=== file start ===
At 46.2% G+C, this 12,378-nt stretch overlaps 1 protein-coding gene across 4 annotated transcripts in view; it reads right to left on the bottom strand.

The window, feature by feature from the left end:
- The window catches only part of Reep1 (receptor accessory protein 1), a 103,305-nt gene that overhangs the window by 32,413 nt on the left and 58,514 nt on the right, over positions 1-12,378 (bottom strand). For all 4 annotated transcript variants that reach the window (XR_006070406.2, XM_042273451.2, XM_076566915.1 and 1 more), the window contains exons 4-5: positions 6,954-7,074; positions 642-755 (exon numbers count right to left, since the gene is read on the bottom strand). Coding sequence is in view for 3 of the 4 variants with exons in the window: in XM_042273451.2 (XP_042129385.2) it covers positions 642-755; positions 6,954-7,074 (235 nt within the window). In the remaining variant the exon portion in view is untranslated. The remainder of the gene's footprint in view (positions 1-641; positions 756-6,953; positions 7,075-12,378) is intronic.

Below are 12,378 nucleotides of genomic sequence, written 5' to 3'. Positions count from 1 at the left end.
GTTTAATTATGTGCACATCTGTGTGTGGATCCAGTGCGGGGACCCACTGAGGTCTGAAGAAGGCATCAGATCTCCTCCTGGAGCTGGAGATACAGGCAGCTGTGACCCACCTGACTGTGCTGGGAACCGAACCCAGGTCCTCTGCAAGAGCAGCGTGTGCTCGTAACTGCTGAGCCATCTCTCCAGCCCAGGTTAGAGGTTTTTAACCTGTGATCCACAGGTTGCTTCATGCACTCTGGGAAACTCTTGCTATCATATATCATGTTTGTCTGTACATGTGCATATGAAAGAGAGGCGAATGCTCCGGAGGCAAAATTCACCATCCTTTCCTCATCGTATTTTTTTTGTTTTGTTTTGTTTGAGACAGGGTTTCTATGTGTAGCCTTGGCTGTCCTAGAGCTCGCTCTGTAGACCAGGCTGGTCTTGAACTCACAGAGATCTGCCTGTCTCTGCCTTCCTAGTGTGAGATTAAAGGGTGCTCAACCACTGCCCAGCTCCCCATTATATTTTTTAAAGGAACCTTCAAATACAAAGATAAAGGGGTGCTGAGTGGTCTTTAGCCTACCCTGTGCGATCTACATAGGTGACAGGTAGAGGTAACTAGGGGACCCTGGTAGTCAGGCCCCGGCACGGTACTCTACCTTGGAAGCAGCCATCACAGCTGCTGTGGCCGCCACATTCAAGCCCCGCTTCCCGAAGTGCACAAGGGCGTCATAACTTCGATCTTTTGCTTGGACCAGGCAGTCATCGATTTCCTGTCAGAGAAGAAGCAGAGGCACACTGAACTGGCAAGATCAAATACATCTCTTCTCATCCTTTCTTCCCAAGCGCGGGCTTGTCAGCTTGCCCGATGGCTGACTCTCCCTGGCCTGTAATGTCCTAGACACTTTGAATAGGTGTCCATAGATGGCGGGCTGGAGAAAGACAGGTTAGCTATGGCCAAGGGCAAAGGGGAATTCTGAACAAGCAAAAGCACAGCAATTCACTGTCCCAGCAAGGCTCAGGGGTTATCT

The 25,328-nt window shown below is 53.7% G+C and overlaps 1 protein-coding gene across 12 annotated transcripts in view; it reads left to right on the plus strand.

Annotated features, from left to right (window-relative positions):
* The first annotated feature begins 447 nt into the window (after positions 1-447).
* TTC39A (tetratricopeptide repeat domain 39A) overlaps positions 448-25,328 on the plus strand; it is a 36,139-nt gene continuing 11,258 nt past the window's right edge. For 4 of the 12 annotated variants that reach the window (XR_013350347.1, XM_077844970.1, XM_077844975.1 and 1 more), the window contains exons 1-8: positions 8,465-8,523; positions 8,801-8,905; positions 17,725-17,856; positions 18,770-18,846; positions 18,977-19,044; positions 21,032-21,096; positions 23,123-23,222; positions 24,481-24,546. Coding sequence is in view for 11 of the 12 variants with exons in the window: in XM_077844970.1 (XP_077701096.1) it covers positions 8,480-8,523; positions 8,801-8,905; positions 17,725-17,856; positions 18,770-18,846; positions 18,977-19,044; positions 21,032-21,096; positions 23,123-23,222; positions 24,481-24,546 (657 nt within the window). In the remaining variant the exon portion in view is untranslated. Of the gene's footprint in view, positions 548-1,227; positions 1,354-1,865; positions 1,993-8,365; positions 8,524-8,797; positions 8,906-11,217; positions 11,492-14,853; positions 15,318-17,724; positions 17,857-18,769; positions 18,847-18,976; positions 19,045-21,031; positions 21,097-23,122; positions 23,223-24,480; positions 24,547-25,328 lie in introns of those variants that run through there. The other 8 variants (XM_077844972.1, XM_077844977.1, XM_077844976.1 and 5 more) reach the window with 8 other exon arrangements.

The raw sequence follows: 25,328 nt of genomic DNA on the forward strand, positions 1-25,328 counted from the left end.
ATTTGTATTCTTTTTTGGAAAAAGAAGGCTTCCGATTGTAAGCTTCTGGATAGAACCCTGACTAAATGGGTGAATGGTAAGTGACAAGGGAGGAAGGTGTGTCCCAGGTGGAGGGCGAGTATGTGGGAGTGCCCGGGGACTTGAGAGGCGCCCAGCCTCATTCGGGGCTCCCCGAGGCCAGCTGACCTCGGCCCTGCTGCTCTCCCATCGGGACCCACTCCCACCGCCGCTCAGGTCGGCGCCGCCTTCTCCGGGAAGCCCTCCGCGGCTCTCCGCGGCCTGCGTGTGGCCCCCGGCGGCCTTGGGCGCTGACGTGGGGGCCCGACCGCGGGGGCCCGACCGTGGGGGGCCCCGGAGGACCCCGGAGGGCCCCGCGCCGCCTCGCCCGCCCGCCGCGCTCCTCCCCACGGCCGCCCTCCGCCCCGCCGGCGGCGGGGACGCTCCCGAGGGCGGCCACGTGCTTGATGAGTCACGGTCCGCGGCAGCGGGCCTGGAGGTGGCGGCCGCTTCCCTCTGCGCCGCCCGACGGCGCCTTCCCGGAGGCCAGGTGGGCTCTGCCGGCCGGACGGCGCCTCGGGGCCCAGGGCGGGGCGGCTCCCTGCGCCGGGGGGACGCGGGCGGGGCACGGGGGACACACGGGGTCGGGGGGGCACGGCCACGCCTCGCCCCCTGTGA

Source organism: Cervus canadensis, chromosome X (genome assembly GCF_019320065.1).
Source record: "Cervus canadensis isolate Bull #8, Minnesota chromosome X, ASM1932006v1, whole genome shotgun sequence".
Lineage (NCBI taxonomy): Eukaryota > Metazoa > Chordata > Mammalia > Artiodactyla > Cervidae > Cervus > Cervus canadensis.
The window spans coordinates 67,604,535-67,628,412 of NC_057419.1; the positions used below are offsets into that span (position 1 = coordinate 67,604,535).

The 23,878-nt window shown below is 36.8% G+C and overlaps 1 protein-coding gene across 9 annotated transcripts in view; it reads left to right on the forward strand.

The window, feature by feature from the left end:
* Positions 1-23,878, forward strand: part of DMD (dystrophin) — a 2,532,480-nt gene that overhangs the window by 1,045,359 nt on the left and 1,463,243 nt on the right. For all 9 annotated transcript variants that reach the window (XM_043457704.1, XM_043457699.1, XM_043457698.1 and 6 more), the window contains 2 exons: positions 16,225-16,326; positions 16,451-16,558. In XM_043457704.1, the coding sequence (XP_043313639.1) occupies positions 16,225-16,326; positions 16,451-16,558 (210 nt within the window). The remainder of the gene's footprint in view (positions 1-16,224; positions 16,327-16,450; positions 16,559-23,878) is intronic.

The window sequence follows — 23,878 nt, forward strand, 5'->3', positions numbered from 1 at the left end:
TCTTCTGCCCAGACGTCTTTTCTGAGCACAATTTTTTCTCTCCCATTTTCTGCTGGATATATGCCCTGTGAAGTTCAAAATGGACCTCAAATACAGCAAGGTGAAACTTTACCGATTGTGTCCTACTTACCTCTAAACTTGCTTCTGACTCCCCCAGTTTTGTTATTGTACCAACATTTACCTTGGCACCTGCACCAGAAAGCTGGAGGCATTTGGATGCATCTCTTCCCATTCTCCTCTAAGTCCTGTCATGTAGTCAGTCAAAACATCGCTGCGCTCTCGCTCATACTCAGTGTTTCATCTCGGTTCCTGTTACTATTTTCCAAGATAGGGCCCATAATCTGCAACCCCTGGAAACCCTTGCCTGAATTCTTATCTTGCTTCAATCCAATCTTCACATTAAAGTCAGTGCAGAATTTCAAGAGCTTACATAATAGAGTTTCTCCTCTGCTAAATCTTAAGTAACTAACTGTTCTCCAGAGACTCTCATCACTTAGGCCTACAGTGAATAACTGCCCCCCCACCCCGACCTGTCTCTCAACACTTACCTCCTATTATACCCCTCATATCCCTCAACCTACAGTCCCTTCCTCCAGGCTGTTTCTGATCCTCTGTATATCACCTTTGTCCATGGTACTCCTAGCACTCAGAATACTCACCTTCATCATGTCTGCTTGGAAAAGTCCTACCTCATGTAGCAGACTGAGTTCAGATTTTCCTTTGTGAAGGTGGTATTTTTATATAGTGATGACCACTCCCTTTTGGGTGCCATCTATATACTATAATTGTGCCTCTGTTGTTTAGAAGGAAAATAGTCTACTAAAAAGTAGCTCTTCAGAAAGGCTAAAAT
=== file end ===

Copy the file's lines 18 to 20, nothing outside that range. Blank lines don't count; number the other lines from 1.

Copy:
* Positions 1-23,878, forward strand: part of DMD (dystrophin) — a 2,532,480-nt gene that overhangs the window by 1,045,359 nt on the left and 1,463,243 nt on the right. For all 9 annotated transcript variants that reach the window (XM_043457704.1, XM_043457699.1, XM_043457698.1 and 6 more), the window contains 2 exons: positions 16,225-16,326; positions 16,451-16,558. In XM_043457704.1, the coding sequence (XP_043313639.1) occupies positions 16,225-16,326; positions 16,451-16,558 (210 nt within the window). The remainder of the gene's footprint in view (positions 1-16,224; positions 16,327-16,450; positions 16,559-23,878) is intronic.

The window sequence follows — 23,878 nt, forward strand, 5'->3', positions numbered from 1 at the left end:
TCTTCTGCCCAGACGTCTTTTCTGAGCACAATTTTTTCTCTCCCATTTTCTGCTGGATATATGCCCTGTGAAGTTCAAAATGGACCTCAAATACAGCAAGGTGAAACTTTACCGATTGTGTCCTACTTACCTCTAAACTTGCTTCTGACTCCCCCAGTTTTGTTATTGTACCAACATTTACCTTGGCACCTGCACCAGAAAGCTGGAGGCATTTGGATGCATCTCTTCCCATTCTCCTCTAAGTCCTGTCATGTAGTCAGTCAAAACATCGCTGCGCTCTCGCTCATACTCAGTGTTTCATCTCGGTTCCTGTTACTATTTTCCAAGATAGGGCCCATAATCTGCAACCCCTGGAAACCCTTGCCTGAATTCTTATCTTGCTTCAATCCAATCTTCACATTAAAGTCAGTGCAGAATTTCAAGAGCTTACATAATAGAGTTTCTCCTCTGCTAAATCTTAAGTAACTAACTGTTCTCCAGAGACTCTCATCACTTAGGCCTACAGTGAATAACTGCCCCCCCACCCCGACCTGTCTCTCAACACTTACCTCCTATTATACCCCTCATATCCCTCAACCTACAGTCCCTTCCTCCAGGCTGTTTCTGATCCTCTGTATATCACCTTTGTCCATGGTACTCCTAGCACTCAGAATACTCACCTTCATCATGTCTGCTTGGAAAAGTCCTACCTCATGTAGCAGACTGAGTTCAGATTTTCCTTTGTGAAGGTGGTATTTTTATATAGTGATGACCACTCCCTTTTGGGTGCCATCTATATACTATAATTGTGCCTCTGTTGTTTAGAAGGAAAATAGTCTACTAAAAAGTAGCTCTTCAGAAAGGCTAAAAT